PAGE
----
Much has been said about how the military strategists of 1914 failed to appreciate the effect of the profound developments in weapons technology that came about starting in the 1880’s. Machine guns are most often mentioned, with quick-firing artillery next on the list, but often overlooked are the lowly rifles, a new generation of which were accurate to 1,000 yards and capable of sustained fire in excess of ten rounds per minute, with box magazines and stripper clips for fast loading.
All of the major combatants produced their own modern infantry rifle, but some were better than others. In chronological order by date of introduction, the top three were the Russian Mosin Nagant, the British Lee Enfield and the German Mauser. Each rifle was named after its designer(s).
The Mosin Nagant came out in 1891. Over the long life of this rifle, the variants were minor, just different lengths and calibers. Before WW1 500,000 of these rifles were produced in France under Russian contract, and during the war nearly 750,000 were made in the U.S. under a contract that was dishonored by the Russian revolutionary government. The U.S. Army ended up buying 280,000 Mosin-Nagants to stave off bankruptcies, which were designated M-1916, and were used for marksmanship training. The rifle remained in Soviet service until 1947 and millions have been used in China, Korea, Vietnam and many other countries. The total production is estimated at 37 million.
The Lee Enfield was introduced in 1895, went through numerous models and variants, although retaining the same caliber (.303 inch) until the Indian Army switched it over to 7.62 mm in 1970.
In British service, the Lee Enfield was the standard rifle until 1957 and the long-range rifle until 1993, and it is still in use with para-military forces, including some in Bangladesh and even in Canada. Ironically, after the South African wars it was nearly replaced by a Mauser variant, but an improved cartridge saved the design. With its forestock that extends all the way to the end of the barrel, the Lee Enfield can always be recognized, even at a considerable distance. Approximately 17 million have been manufactured.
The Mauser was the latecomer of these three, dating from 1898.
Many other countries produced Mauser-type rifles under license; all of these were similar except for calibers, until a significant German redesign in 1935. Although discontinued in German service after 1945, Mausers remained the standard rifle in many foreign services up until the 1980’s, and is still used for ceremonial duties. Unlike both the Mosin-Nagant and the Lee Enfield, the Mauser is still in production, at a factory in Serbia set up by the Germans in 1942. German production is reported to be 14.6 million.
The standard U.S. rifle was the M-1903 Springfield, a Mauser variant, but by 1917 American factories were already tooled up and turning out the Lee Enfield P1914 under British contracts, so it was re-badged as the M-1917 Enfield and most Doughboys ending up carrying one of these, including the American hero Sgt. Alvin C. York.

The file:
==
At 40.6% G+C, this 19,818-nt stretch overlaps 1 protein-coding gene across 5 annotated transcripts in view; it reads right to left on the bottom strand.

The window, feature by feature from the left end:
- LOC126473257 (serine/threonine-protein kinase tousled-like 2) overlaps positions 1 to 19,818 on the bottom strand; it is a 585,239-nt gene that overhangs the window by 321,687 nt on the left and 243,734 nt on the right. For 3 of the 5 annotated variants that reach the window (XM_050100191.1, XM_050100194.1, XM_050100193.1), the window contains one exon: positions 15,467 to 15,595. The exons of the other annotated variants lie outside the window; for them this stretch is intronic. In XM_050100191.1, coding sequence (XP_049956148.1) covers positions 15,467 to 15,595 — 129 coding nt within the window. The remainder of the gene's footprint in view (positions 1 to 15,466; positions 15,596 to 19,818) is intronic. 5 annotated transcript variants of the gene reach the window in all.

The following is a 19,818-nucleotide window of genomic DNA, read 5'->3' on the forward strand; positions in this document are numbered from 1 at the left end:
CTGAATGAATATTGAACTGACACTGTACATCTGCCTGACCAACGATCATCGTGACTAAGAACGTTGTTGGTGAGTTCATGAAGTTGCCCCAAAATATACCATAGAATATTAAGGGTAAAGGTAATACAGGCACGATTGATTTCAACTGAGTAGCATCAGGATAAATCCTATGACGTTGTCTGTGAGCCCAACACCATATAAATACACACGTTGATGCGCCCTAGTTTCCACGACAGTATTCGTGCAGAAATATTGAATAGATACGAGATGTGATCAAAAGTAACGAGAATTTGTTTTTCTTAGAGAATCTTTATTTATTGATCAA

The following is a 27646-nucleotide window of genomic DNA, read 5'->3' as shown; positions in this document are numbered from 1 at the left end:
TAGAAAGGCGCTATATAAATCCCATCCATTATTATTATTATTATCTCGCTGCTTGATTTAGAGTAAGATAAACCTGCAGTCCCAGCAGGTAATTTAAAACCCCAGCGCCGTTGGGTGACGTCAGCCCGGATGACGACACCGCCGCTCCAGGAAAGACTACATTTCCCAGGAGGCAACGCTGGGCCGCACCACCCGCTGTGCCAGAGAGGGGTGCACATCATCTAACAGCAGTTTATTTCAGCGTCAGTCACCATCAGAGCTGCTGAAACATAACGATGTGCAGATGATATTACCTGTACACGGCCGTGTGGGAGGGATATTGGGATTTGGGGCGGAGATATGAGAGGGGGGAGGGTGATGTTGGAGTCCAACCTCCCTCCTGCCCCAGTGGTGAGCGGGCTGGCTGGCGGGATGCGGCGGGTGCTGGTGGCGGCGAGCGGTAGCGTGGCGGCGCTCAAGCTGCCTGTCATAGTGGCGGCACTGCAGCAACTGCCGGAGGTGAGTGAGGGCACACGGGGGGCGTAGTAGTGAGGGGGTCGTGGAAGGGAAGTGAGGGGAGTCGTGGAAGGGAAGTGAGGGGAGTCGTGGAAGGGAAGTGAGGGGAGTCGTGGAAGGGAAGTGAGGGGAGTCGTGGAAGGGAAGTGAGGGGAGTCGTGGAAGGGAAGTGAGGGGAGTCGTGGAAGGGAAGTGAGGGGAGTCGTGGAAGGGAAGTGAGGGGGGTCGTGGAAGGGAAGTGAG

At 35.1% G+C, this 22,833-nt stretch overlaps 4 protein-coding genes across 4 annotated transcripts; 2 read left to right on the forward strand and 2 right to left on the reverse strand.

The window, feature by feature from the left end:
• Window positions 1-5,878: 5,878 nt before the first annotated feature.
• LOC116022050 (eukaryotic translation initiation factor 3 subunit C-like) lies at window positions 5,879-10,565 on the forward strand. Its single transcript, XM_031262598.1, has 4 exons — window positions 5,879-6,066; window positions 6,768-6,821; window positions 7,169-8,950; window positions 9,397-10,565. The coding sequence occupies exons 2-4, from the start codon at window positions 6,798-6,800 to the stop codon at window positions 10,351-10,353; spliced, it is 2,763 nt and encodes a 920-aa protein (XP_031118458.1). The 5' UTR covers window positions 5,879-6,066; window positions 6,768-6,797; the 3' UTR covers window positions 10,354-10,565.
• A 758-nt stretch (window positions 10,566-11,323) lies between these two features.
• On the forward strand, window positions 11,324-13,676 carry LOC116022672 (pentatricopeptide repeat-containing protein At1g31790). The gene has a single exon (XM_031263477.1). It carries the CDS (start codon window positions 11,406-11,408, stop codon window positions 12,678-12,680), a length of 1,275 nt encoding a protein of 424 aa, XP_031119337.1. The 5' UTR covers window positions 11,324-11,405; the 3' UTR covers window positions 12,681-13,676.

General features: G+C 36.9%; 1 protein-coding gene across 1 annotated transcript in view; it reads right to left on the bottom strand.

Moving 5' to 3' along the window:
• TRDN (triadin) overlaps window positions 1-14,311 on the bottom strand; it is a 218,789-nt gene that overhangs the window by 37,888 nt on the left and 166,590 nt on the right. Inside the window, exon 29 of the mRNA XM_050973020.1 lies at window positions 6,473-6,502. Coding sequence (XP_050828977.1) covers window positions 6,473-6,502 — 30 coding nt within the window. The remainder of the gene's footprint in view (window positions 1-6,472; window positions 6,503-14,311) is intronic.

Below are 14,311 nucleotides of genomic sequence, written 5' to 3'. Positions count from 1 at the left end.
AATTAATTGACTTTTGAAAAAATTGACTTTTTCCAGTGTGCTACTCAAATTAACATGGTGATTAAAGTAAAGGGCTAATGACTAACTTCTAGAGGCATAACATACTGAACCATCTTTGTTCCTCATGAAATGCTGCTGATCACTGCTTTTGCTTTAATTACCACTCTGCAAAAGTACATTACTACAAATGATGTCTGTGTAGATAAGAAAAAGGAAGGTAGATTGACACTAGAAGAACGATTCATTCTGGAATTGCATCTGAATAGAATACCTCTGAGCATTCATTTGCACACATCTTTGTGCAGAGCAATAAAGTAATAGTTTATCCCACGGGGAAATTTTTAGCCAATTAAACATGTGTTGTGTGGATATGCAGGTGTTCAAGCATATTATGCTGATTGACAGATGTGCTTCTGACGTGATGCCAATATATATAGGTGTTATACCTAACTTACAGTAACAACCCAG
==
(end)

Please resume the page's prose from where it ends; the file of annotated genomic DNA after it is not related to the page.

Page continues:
The ‘Mad Minute’ was British army slang for the exercise officially known as the Practice number 22, Rapid Fire, ‘The Musketry Regulations, Part I.
Prior to WW1 all regular British infantrymen were required to take this test annually, in which they were to fire from a prone supported position as many aimed rounds as they could get off in one minute, and in order to pass the test at least 15 of these shots had to hit a target at a distance of 300 yards.
With only five rounds allowed in the rifle at the start, although it had a ten round magazine, this meant that the rifle had to be re-loaded at least twice. The officially recorded record of 36 hits was posted in 1908, although there is good evidence that another soldier posted 38 hits in 1914.
The reason that 300 yards was picked as the distance was that beyond that point the rifleman had to start taking into account wind drift and the trajectory effect.
The Lee Enfield was better suited for this exercise than its contemporaries because it had a short throw bolt, which enabled the shooter to palm it rather than grip it. Also, the Lee Enfield cocked on the up stroke rather than the down stroke.
This level of competency was an important factor at several times in the early months of the war, as British regulars could deliver devastating firepower even without machine guns. Two noteworthy examples of battalions that stopped attacking brigades with rifle fire include the 2nd Suffolks on August 26th, 1914 at Le Cateau, and the 2nd Oxs & Bucks L.I. at Nonne Bosschen on November 11th, 1914.